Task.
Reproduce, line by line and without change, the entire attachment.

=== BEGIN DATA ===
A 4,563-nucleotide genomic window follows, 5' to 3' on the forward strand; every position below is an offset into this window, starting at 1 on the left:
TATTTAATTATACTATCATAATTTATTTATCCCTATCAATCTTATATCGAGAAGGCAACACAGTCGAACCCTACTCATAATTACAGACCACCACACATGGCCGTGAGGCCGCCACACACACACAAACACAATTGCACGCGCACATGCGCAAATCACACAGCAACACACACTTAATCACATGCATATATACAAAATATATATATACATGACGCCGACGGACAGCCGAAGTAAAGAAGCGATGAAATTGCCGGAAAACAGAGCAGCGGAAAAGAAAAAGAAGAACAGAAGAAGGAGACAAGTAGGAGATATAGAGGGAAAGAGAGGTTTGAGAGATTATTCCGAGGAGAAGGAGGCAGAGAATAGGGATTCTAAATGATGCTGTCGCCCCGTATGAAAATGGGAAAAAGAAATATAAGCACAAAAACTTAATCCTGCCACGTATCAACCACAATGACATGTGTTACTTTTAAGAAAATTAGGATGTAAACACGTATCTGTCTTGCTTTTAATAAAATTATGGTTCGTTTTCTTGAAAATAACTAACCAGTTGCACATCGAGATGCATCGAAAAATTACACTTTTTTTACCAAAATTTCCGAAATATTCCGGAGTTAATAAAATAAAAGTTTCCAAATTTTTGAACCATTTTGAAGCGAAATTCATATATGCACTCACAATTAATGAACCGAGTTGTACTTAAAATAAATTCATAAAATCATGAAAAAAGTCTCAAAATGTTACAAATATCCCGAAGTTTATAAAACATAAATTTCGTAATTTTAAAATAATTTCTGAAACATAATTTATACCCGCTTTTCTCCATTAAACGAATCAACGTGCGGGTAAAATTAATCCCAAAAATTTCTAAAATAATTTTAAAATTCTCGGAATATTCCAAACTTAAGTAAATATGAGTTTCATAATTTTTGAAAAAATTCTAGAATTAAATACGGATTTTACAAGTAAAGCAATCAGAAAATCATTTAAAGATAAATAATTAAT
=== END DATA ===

A 4,563-nucleotide genomic window follows, 5' to 3' on the forward strand; every position below is an offset into this window, starting at 1 on the left:
TATTTAATTATACTATCATAATTTATTTATCCCTATCAATCTTATATCGAGAAGGCAACACAGTCGAACCCTACTCATAATTACAGACCACCACACATGGCCGTGAGGCCGCCACACACACACAAACACAATTGCACGCGCACATGCGCAAATCACACAGCAACACACACTTAATCACATGCATATATACAAAATATATATATACATGACGCCGACGGACAGCCGAAGTAAAGAAGCGATGAAATTGCCGGAAAACAGAGCAGCGGAAAAGAAAAAGAAGAACAGAAGAAGGAGACAAGTAGGAGATATAGAGGGAAAGAGAGGTTTGAGAGATTATTCCGAGGAGAAGGAGGCAGAGAATAGGGATTCTAAATGATGCTGTCGCCCCGTATGAAAATGGGAAAAAGAAATATAAGCACAAAAACTTAATCCTGCCACGTATCAACCACAATGACATGTGTTACTTTTAAGAAAATTAGGATGTAAACACGTATCTGTCTTGCTTTTAATAAAATTATGGTTCGTTTTCTTGAAAATAACTAACCAGTTGCACATCGAGATGCATCGAAAAATTACACTTTTTTTACCAAAATTTCCGAAATATTCCGGAGTTAATAAAATAAAAGTTTCCAAATTTTTGAACCATTTTGAAGCGAAATTCATATATGCACTCACAATTAATGAACCGAGTTGTACTTAAAATAAATTCATAAAATCATGAAAAAAGTCTCAAAATGTTACAAATATCCCGAAGTTTATAAAACATAAATTTCGTAATTTTAAAATAATTTCTGAAACATAATTTATACCCGCTTTTCTCCATTAAACGAATCAACGTGCGGGTAAAATTAATCCCAAAAATTTCTAAAATAATTTTAAAATTCTCGGAATATTCCAAACTTAAGTAAATATGAGTTTCATAATTTTTGAAAAAATTCTAGAATTAAATACGGATTTTACAAGTAAAGCAATCAGAAAATCATTTAAAGATAAATAATTAAT